Tuesday, May 7, 2013

Tech Tip - Zooming in Excel and Word

Tech Tip - "Zooming" in Excel and Word

Is the information in your Excel spreadsheet or Word document too small for you to read comfortably?  Don’t squint or lean toward your monitors!  It’s easy to make the spreadsheet or document appear larger on your screen by using the “zoom” feature.  There are a couple of ways to do it, and they both accomplish the same thing.  Use whichever method you like (and can remember) best:

  1. Hold down the Ctrl key on your keyboard while rolling the scroll wheel on your mouse.  Rolling the wheel forward will zoom in (will make the spreadsheet or document appear larger), while rolling the wheel backward will zoom out (will make the spreadsheet or document appear smaller).
  2. There also is a zoom tool in the lower right corner of the Excel or Word screen (see figure below). Just click the “+” or “-“ buttons to zoom in or out.  You can also move the slider (in between the “+” and “-“ buttons) left or right to zoom in or out.

Craig Rhinehart
Director of Information Technology

Monday, February 11, 2013

Group Policy Preferences with Item-Level Targeting.... watch out for Distribution Groups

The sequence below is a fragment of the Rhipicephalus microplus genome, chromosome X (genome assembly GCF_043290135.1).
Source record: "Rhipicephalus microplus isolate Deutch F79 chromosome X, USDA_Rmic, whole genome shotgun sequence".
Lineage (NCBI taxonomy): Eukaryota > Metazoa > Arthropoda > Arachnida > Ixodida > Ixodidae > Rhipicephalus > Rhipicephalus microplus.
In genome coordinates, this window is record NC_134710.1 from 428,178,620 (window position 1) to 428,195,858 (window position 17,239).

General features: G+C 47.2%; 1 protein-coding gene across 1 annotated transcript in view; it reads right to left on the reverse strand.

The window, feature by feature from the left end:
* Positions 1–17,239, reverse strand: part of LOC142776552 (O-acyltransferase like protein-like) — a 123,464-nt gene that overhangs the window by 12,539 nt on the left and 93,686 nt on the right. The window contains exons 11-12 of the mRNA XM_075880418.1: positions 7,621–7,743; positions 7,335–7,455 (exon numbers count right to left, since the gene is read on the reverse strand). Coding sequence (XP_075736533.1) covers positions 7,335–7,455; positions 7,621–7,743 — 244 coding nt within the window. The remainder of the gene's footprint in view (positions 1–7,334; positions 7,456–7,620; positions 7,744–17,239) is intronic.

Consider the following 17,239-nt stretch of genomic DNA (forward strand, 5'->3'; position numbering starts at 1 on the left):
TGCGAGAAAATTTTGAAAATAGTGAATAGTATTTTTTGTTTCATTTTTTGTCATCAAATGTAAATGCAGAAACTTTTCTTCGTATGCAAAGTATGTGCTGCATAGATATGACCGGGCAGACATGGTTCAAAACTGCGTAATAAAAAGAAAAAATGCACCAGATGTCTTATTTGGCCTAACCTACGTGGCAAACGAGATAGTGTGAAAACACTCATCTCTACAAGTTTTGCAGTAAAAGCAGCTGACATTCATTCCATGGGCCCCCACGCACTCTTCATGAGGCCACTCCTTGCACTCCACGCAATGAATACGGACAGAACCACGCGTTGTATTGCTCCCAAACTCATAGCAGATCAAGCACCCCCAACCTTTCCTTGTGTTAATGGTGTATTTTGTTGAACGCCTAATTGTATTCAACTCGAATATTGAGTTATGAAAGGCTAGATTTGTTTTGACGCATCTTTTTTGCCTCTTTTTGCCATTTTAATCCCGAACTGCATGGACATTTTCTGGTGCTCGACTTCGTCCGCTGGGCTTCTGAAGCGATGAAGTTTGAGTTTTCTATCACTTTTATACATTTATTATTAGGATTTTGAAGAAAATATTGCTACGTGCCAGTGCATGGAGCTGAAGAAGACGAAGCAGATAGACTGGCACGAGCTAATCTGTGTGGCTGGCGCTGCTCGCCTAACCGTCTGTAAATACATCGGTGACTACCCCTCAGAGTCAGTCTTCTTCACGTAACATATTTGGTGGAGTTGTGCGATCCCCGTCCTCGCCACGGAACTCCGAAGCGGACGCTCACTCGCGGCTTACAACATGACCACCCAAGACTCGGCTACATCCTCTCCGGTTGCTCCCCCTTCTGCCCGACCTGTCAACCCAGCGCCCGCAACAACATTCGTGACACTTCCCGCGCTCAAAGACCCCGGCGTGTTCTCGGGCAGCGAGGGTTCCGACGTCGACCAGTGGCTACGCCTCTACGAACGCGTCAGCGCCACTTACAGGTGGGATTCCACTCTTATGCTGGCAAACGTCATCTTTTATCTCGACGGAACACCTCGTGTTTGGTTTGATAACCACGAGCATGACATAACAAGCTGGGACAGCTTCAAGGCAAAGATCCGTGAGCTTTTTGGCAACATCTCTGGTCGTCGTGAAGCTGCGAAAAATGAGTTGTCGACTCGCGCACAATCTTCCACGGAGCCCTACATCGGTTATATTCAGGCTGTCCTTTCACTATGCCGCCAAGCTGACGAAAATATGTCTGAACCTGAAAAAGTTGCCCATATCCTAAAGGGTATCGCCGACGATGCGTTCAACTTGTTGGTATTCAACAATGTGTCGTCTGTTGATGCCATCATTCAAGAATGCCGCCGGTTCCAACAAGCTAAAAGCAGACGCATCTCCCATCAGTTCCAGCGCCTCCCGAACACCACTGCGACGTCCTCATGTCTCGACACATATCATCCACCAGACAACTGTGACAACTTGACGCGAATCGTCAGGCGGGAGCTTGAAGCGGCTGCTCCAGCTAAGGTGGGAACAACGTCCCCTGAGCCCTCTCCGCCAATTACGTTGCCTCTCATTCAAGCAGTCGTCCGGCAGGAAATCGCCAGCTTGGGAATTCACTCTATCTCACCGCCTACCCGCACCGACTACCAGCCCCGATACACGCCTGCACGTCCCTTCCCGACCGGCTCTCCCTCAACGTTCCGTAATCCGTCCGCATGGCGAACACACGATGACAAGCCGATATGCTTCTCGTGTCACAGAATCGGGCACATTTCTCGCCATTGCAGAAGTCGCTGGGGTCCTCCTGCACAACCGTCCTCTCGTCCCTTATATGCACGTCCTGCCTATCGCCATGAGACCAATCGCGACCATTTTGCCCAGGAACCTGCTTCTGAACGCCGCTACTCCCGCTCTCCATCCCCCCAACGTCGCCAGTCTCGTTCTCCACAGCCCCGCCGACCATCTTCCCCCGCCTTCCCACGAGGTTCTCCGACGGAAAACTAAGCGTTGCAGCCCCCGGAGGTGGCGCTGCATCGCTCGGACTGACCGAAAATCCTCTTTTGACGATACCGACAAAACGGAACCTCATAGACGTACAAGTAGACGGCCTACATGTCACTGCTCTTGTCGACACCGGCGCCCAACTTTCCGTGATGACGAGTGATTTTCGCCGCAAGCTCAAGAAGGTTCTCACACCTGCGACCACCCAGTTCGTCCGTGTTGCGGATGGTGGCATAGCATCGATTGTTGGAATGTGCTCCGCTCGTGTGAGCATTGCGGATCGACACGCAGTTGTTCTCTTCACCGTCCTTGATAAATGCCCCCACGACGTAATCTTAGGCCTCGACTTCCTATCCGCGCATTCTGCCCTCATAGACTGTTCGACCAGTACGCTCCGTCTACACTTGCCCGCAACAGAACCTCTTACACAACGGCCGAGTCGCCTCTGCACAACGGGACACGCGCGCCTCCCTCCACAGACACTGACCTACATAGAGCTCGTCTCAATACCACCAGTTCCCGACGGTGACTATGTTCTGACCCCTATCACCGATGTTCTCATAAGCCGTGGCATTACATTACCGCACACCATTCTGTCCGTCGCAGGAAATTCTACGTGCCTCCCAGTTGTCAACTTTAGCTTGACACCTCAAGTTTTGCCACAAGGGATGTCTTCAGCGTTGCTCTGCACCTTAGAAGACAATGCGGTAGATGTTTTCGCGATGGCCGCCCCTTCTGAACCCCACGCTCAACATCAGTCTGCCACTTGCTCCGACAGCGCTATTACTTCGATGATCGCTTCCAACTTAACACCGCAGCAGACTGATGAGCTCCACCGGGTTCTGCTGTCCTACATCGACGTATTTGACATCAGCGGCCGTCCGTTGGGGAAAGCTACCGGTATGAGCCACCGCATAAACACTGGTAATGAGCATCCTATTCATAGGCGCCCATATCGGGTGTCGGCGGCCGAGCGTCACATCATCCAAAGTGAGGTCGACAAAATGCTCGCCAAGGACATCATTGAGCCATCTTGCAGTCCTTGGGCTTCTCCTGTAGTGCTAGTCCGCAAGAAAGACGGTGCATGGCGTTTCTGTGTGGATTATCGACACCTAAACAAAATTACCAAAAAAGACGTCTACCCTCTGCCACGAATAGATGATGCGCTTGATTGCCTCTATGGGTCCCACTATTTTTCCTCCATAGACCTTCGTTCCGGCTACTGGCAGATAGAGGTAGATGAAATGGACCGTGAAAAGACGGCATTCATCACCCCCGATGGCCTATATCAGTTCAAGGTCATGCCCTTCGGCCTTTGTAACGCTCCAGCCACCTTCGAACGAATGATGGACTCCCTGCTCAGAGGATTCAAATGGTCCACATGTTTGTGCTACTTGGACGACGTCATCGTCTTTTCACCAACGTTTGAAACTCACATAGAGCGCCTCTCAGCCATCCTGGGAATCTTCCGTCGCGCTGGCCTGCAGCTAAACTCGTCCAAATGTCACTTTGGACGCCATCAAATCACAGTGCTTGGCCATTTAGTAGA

I've been using IFMEMBER.EXE (from an old Windows Server Resource Kit... not even sure which version) in my login scripts for a long time.  This handy but awkward command lets you test for a user's membership in a Security Group.  I won't go into details about it here because it's not the point.  The fact that it's awkward and login scripts are growing more and more dated is important to this post, however.  Most things that you used to do in login scripts can now be handled differently.  One of the last items still in my login scripts is assigning printers based on group membership.  The reasons we need to do this are simple: people in our office need to be connected only to those printers that are near them.

As a side note, I also like to automate printer disconnection; and have found/devised a scriptable command to do this, too.  It's handy for when a printer is retired or its name needs to change for some reason.